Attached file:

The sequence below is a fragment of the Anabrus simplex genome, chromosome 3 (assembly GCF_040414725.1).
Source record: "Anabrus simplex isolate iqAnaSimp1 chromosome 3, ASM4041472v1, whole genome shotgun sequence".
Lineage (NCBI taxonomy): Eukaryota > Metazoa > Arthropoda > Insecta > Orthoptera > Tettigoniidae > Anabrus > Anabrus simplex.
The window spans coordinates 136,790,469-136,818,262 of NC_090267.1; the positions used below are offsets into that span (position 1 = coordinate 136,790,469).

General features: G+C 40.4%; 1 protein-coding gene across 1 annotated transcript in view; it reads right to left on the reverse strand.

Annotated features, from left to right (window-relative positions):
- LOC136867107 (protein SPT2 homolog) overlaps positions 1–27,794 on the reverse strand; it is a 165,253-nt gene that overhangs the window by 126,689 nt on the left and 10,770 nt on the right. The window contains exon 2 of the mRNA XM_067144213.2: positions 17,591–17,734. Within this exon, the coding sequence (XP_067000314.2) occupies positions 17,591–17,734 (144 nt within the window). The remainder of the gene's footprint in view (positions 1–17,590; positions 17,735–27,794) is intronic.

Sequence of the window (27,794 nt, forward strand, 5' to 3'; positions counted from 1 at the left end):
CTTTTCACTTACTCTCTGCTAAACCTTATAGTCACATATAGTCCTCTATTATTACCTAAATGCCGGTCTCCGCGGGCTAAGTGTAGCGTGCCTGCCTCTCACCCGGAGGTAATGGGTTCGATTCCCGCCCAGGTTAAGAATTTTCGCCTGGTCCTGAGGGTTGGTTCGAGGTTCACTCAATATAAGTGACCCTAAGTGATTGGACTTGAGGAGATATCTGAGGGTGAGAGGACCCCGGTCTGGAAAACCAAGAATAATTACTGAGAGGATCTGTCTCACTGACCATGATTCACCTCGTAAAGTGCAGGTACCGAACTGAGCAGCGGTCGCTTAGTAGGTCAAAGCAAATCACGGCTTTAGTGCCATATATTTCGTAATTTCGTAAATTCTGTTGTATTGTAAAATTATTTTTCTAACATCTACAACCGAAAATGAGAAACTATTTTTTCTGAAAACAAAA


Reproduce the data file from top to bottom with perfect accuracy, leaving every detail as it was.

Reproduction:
The sequence below is a fragment of the Anabrus simplex genome, chromosome 3 (assembly GCF_040414725.1).
Source record: "Anabrus simplex isolate iqAnaSimp1 chromosome 3, ASM4041472v1, whole genome shotgun sequence".
Lineage (NCBI taxonomy): Eukaryota > Metazoa > Arthropoda > Insecta > Orthoptera > Tettigoniidae > Anabrus > Anabrus simplex.
The window spans coordinates 136,790,469-136,818,262 of NC_090267.1; the positions used below are offsets into that span (position 1 = coordinate 136,790,469).

General features: G+C 40.4%; 1 protein-coding gene across 1 annotated transcript in view; it reads right to left on the reverse strand.

Annotated features, from left to right (window-relative positions):
- LOC136867107 (protein SPT2 homolog) overlaps positions 1–27,794 on the reverse strand; it is a 165,253-nt gene that overhangs the window by 126,689 nt on the left and 10,770 nt on the right. The window contains exon 2 of the mRNA XM_067144213.2: positions 17,591–17,734. Within this exon, the coding sequence (XP_067000314.2) occupies positions 17,591–17,734 (144 nt within the window). The remainder of the gene's footprint in view (positions 1–17,590; positions 17,735–27,794) is intronic.

Sequence of the window (27,794 nt, forward strand, 5' to 3'; positions counted from 1 at the left end):
CTTTTCACTTACTCTCTGCTAAACCTTATAGTCACATATAGTCCTCTATTATTACCTAAATGCCGGTCTCCGCGGGCTAAGTGTAGCGTGCCTGCCTCTCACCCGGAGGTAATGGGTTCGATTCCCGCCCAGGTTAAGAATTTTCGCCTGGTCCTGAGGGTTGGTTCGAGGTTCACTCAATATAAGTGACCCTAAGTGATTGGACTTGAGGAGATATCTGAGGGTGAGAGGACCCCGGTCTGGAAAACCAAGAATAATTACTGAGAGGATCTGTCTCACTGACCATGATTCACCTCGTAAAGTGCAGGTACCGAACTGAGCAGCGGTCGCTTAGTAGGTCAAAGCAAATCACGGCTTTAGTGCCATATATTTCGTAATTTCGTAAATTCTGTTGTATTGTAAAATTATTTTTCTAACATCTACAACCGAAAATGAGAAACTATTTTTTCTGAAAACAAAA